Lucye Rafferty/The Hoya Kaydee Bridges

What is anti-climatic yet fulfilling, depressing yet elating and incomplete yet finished?

It’s graduation. It’s that time of year when we all feel horrible, sad and don’t even have enough time to express this to all our friends. It’s an impossible time. OK, so I’m a cynic, I tend to concentrate on the former of all those word pairings.

We’d probably feel more complete if the different experiences of college actually tied into a grand ending and epiphany about the rest of our lives. Instead we’re left scrambling, taking personality quizzes at the Career Center, talking to professors after class and attending last chance lectures by faculty, hoping to find some revelation about our lives and how they will go on after college . or at least seek comfort through free booze in the Jes Res during Father aher’s talk (yes, you missed out on this). Alas, there have been no revelations. Many of us are left jobless without an idea of what we want to do, without a solid way to pay our loans – we’re in grad school but not really sure why we’re there or if it’s what we want to do. Why after four years of working our butts off do we feel better educated, but directionless?

I noticed at the beginning of the year a little alarm among my peers (and myself) about finding the right job or grad school. No one knew what he wanted to do, but it was senior year. We were supposed to know, right? And then came eRecruiting sign-ups. Seniors anxiously walked across campus, heading to the MBNA Career Center like some creepy force was drawing them there, a la Night of the Living Dead. They interviewed at investment banks, think tanks and consulting firms, usually not having a clue as to what each did. Most seniors came back with horror stories of interviews (“What’s a 10-year T-bill at now?”What is on the front page of the Wall Street Journal today?”So what do you think of Lula?” Note: the author did receive the latter question. She bombed it and would like all to know that he is the recently elected president of Brazil – and she calls herself an SFS student!).

Some were offered jobs but still felt as lost as those who weren’t given offers (obviously they still accepted). I thought to myself, why was I in college for four years if, when I walk out the gates, I still don’t know what I want to be when I grow up. Sure, I will have made great friends but they will be scattered across the country. I will have my memories, but won’t these fade down the road?

Well, the aftermath of college is different for everyone, but here’s what I figure the majority experiences:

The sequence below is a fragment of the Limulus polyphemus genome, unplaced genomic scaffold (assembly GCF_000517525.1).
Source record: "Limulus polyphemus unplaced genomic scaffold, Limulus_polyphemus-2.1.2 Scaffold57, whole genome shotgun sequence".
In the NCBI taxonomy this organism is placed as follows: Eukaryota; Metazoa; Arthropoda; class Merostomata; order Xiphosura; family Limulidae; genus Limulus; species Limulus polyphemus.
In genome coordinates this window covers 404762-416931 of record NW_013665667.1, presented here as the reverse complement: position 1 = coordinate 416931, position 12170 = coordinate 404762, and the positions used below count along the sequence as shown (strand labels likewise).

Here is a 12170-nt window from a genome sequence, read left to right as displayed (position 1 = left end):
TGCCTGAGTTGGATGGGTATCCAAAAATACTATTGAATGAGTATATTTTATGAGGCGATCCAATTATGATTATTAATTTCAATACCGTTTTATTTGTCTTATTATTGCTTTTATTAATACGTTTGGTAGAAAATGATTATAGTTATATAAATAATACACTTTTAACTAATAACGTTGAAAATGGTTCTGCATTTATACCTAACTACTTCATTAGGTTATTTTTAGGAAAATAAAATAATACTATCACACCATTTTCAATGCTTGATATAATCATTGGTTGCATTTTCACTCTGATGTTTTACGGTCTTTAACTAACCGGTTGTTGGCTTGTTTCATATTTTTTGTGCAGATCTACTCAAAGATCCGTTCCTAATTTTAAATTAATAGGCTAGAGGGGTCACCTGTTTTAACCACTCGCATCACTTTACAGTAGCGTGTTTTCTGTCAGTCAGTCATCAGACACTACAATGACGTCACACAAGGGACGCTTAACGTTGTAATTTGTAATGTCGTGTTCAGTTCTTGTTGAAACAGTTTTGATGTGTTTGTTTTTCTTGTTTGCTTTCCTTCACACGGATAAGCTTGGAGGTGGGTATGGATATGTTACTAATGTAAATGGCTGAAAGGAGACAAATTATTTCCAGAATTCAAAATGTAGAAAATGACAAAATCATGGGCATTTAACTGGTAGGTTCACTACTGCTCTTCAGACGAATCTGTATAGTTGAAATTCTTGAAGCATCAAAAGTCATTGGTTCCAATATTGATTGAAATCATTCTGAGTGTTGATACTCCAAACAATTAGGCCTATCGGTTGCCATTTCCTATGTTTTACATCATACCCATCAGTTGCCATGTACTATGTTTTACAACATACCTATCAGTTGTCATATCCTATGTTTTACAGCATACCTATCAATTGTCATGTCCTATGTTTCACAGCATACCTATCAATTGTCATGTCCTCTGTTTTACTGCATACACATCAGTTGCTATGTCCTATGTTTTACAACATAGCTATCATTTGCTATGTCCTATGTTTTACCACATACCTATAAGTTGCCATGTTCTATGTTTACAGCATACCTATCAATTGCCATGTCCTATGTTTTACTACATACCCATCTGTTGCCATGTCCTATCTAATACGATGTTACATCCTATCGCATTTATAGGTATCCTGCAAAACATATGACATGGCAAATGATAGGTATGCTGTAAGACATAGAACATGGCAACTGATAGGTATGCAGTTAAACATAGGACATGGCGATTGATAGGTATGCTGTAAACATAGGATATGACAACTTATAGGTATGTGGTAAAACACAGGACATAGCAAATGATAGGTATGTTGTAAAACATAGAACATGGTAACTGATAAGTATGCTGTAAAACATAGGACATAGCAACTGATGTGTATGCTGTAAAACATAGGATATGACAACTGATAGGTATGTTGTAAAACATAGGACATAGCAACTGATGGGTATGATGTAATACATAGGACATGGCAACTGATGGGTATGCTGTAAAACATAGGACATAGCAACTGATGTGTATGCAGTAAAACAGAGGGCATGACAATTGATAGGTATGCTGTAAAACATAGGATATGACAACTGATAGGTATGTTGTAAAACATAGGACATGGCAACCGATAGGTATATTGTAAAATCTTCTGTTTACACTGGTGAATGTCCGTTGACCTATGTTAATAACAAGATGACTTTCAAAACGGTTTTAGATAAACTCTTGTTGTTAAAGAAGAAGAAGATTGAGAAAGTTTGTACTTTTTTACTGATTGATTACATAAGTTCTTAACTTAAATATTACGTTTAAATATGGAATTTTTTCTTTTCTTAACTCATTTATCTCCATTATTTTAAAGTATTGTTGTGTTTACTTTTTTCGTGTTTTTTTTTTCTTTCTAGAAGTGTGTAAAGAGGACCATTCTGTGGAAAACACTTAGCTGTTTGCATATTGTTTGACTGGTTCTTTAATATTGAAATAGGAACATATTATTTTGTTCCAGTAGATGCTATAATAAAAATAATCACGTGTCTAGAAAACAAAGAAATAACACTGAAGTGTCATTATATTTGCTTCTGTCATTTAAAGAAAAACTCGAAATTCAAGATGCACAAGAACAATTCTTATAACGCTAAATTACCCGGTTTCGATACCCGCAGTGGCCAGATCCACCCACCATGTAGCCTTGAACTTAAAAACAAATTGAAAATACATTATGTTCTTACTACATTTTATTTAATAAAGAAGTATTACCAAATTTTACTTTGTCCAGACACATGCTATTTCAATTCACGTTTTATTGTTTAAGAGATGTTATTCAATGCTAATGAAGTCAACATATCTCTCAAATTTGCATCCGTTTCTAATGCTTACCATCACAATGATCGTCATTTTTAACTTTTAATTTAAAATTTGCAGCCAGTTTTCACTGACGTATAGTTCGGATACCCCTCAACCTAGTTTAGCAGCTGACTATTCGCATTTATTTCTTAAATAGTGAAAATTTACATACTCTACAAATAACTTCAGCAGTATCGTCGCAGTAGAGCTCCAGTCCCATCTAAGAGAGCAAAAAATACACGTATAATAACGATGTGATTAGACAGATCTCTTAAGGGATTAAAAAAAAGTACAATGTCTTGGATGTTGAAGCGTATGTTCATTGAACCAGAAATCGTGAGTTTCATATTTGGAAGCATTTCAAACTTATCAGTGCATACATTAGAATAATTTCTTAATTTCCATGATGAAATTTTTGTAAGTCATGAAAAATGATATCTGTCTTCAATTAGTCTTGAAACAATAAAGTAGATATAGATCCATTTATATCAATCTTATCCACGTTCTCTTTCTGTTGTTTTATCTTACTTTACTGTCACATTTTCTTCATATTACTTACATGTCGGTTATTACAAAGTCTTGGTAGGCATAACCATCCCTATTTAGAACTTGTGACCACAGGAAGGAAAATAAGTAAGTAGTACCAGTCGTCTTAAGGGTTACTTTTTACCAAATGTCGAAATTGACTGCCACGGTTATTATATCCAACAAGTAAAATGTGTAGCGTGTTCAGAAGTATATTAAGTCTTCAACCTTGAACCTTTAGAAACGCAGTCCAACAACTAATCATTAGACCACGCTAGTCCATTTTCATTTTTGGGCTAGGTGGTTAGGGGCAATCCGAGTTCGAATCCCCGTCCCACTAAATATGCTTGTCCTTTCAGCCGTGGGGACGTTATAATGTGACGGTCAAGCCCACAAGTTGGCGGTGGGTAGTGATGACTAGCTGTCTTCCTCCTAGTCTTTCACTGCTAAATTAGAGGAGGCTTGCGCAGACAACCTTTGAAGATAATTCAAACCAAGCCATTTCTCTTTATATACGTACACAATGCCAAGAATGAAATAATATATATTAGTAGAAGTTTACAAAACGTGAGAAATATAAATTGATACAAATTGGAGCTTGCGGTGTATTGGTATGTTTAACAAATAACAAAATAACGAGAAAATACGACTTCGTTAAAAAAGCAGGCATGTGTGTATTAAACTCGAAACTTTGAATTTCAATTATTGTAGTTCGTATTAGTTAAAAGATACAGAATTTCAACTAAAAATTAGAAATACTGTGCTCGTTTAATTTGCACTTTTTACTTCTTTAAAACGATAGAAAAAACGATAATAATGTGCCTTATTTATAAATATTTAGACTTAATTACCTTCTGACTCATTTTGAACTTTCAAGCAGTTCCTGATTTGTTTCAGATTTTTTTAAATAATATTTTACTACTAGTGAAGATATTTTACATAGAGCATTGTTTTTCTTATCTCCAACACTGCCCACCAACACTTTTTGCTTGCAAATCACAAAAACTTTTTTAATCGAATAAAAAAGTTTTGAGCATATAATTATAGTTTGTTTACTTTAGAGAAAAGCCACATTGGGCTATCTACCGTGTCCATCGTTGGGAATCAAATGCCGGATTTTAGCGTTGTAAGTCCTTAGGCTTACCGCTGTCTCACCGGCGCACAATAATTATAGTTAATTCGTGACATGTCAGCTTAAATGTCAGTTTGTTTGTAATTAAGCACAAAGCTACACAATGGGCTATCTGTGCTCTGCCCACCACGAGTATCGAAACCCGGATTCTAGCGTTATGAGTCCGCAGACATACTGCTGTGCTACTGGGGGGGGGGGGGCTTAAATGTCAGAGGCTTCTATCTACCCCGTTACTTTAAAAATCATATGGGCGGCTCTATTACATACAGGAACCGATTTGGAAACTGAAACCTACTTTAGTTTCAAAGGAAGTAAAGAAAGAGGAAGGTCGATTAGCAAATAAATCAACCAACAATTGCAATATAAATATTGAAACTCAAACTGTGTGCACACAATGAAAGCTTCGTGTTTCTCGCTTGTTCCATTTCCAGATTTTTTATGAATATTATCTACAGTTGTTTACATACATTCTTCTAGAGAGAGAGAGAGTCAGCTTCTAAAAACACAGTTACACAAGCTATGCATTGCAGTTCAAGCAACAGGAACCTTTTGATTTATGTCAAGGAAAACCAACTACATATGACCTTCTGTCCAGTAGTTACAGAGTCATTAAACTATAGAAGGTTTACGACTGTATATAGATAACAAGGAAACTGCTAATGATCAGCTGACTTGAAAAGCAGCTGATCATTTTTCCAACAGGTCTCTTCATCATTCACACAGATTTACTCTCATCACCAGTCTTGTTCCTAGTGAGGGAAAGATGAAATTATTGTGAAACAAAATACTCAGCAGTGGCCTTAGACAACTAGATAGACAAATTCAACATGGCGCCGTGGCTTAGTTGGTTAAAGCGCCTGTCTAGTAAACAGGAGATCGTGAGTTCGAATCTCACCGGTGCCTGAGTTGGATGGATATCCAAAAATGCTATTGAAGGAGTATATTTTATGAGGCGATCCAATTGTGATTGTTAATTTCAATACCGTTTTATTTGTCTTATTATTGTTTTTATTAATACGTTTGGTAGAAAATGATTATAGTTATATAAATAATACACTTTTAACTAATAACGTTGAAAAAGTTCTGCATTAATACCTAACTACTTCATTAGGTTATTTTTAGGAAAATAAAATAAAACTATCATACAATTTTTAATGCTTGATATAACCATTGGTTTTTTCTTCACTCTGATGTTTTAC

You will forget people. Believe me, aside from your best friends you won’t remember the people you hung out with.

You will feel resentful toward Georgetown, either because you still have to work hard to get a job or get into grad school or because it still isn’t clear what you learned and how it applies to your future.

You will be a tool. Oh yes, we SFS students can rejoice because all of Georgetown will join our ranks. You will wear suits, you will have power lunches, you will answer to other people and you will amuse yourself with all the things you wish you could say to your superiors.

However, there are some truths I’ve come to know at Georgetown.

College isn’t supposed to answer the question of what we want to be when we grow up. It exists to give us time to explore our passions and arm us with the tools we need to be successful in the future.

We tend to normalize this opportunity of being surrounded by so many interesting people our age, having classes with numerous talented professors and, of course, having nineteen weeks of vacation (two weeks from now on? come on!). Georgetown students also have a tendency to complain and forget what a rare opportunity they’ve been given. As University President John J. DeGioia has pointed out in the past two New Student Convocations, less than 0.01 percent of the world’s population has the chance to go to a major U.S. college. Realize how unique this opportunity is, that you got to spend it at an institution as amazing as Georgetown, and that perhaps you have a responsibility to the rest of the 99.99 percent of the population to use your talents to the best of your ability. But how to use these skills?

Rest assured, these four years may not have given us complete clarity about our future; however, our education isn’t something that makes sense now. It’s something that serves us later, and that’s when we will be most grateful.

Kaydee Bridges is a senior in the School of Foreign Service.

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